Jeremy Hunter’s photos are on display at Atlas Gallery in London until Feb 16th
Earlier this month, former Google CEO Eric Schmidt paid a visit to North Korea with former New Mexico governor Bill Richardson. Schmidt’s daughter Sophie also tagged along, and was allowed to snap photographs of things they experienced during their stay.
One of the items on the itinerary was visiting the Kim Il Sung University e-Library to see the students there using Google to search for information. Here’s what Sophie had to say about the photo shown above:
Looks great, right? All this activity, all those monitors. Probably 90 desks in the room, all manned, with an identical scene one floor up.
One problem: No one was actually doing anything. A few scrolled or clicked, but the rest just stared. More disturbing: when our group walked in–a noisy bunch, with media in tow–not one of them looked up from their desks. Not a head turn, no eye contact, no reaction to stimuli. They might as well have been figurines.
Schmidt admits that although the photographs are personal and an accurate record of what she saw, they may be completely untruthful when it comes to portraying what the country is really like:
It’s impossible to know how much we can extrapolate from what we saw in Pyongyang to what the DPRK is really like. Our trip was a mixture of highly staged encounters, tightly-orchestrated viewings and what seemed like genuine human moments. We had zero interactions with non-state-approved North Koreans and were never far from our two minders (2, so one can mind the other).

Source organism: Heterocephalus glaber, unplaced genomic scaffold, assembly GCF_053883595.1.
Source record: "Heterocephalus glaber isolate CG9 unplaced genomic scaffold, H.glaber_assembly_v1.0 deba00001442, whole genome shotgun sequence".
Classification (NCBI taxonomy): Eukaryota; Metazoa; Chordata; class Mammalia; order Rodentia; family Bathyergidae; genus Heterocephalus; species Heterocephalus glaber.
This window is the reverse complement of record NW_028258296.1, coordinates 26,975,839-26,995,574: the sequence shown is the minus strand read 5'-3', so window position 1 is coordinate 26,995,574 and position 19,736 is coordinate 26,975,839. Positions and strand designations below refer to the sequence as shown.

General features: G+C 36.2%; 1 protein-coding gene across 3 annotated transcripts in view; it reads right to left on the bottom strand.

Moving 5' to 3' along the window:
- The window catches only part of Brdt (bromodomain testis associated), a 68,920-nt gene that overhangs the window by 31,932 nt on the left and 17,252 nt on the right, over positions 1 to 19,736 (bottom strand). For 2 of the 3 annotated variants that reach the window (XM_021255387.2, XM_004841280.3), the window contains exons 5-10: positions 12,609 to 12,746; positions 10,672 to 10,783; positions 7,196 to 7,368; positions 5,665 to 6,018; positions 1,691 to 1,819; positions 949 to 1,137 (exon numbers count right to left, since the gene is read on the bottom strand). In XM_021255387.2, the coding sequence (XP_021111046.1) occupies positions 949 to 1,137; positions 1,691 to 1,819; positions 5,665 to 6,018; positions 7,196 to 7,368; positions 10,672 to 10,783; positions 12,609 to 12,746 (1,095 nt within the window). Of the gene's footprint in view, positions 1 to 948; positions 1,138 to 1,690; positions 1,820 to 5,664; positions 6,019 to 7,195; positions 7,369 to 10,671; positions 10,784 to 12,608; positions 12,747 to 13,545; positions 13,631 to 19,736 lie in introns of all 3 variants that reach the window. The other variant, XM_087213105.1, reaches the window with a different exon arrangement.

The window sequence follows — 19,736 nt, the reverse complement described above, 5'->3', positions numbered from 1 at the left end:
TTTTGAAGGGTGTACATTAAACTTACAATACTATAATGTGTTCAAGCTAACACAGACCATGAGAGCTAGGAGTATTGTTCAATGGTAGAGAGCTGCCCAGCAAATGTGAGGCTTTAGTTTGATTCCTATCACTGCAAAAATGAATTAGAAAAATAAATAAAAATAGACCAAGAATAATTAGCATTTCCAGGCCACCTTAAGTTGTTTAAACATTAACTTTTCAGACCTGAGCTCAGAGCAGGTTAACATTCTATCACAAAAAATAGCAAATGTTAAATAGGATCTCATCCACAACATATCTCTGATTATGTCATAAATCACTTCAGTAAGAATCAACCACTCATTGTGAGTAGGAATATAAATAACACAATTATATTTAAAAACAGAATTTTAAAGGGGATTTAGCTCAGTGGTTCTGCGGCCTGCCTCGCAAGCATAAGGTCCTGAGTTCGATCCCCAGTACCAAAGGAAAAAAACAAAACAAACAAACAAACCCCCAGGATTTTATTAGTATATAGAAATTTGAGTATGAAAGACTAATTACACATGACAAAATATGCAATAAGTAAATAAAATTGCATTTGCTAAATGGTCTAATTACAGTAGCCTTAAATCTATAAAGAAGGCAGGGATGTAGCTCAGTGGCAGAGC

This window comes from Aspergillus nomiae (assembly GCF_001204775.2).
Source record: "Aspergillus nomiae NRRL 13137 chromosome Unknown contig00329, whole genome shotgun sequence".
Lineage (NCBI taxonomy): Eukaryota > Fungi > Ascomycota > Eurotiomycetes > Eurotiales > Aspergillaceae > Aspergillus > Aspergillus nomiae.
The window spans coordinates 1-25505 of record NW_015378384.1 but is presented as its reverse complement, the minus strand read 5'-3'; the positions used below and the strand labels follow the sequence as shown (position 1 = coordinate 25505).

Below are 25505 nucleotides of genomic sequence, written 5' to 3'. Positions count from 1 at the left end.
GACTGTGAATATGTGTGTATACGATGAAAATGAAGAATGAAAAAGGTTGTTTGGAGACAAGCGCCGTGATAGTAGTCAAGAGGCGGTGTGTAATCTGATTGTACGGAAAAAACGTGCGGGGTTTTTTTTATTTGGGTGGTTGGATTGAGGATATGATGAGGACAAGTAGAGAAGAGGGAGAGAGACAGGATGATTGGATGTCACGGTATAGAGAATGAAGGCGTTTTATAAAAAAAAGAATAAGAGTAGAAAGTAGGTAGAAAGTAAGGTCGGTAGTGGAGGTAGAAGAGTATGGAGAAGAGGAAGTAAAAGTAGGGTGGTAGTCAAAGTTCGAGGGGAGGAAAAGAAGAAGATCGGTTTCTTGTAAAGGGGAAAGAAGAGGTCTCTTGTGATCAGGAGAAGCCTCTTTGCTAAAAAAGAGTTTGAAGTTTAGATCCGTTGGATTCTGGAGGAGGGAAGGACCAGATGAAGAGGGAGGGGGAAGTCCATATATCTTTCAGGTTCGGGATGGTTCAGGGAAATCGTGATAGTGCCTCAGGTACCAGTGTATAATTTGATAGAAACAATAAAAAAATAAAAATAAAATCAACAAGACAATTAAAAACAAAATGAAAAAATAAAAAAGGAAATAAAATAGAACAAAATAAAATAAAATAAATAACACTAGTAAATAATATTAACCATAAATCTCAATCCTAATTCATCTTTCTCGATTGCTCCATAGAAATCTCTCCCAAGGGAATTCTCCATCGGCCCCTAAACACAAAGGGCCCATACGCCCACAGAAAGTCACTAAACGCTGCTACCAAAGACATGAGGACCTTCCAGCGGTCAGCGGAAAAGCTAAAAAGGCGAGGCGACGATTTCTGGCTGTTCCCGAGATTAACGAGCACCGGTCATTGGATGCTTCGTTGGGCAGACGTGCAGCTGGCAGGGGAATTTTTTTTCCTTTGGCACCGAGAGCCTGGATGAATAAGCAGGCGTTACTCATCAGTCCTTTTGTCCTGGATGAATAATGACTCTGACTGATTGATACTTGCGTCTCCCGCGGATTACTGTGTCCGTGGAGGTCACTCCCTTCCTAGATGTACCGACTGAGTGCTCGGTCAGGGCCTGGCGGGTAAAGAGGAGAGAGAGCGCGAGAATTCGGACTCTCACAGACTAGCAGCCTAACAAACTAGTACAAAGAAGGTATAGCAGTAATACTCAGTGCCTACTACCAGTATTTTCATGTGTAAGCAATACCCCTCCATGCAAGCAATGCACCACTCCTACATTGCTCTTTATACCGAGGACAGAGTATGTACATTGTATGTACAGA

I just tweeted this, but feel it deserves a write up also. The Paris Opera Ballet almost never chooses a non-French member for their troupe! congratulations Sae-eun!!
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Ballerina Park Sae-eun Joins Paris Opera Ballet
Park Sae-eun has become the first Korean ballerina to become a member of the Paris Opera Ballet, one of the most prestigious ballet companies in the world. She has been dancing there since last summer.
“After finishing an audition on Thursday, I was notified that I was the only person to be given a permanent place as I finished first out of 130 applicants,” Park said on Saturday in a telephone interview with the Chosun Ilbo.
The Paris Opera Ballet is the oldest troupe in the world, having been established by Louis XIV in 1669. It is considered one of the world’s top three ballet companies along with the American Ballet Theatre and the Royal Ballet at the Royal Opera House in London.
Park has penetrated the glass ceiling that exists for non-French ballerinas. The troupe is seen as a bastion of French culture and is highly selective, especially in admitting dancers from abroad. Just 5 percent of its 180 dancers come from outside France, mostly from other European countries.
Due to such fierce completion, it has been the all-but impossible dream of many dancers to become a permanent member of the troupe.
Park started ballet at the age of 10 and picked up a gold medal at the Dong-A Dance Competition when she was in high school. Since then, she has had an impressive run at international competitions and picked up the nickname, “the queen of competitions” along the way.
She is the first Korean to have won three of the most prestigious competitions in the world in Jackson (2006), Lausanne (2007) and Varna (2010), with Moscow being the only key title to have eluded her so far.
She worked at the American Ballet Theatre Studio Company in 2007 and joined the Korea National Ballet in 2009, where she became the youngest dancer in its history to land starring roles. Park intended to become a permanent member of the Dutch National Ballet, but instead took a gamble on going to Paris, where she set a new milestone in just a year.
Park’s case is quite unprecedented, as most of the troupe’s members are selected after six years of training at its own ballet school. They then spend another four to five years there on temporary contracts.
“I heard it’s extremely difficult for a foreigner to pass the audition, so I didn’t have high expectations,” she said.
firstname.lastname@example.org / Jun. 18, 2012 12:51 KST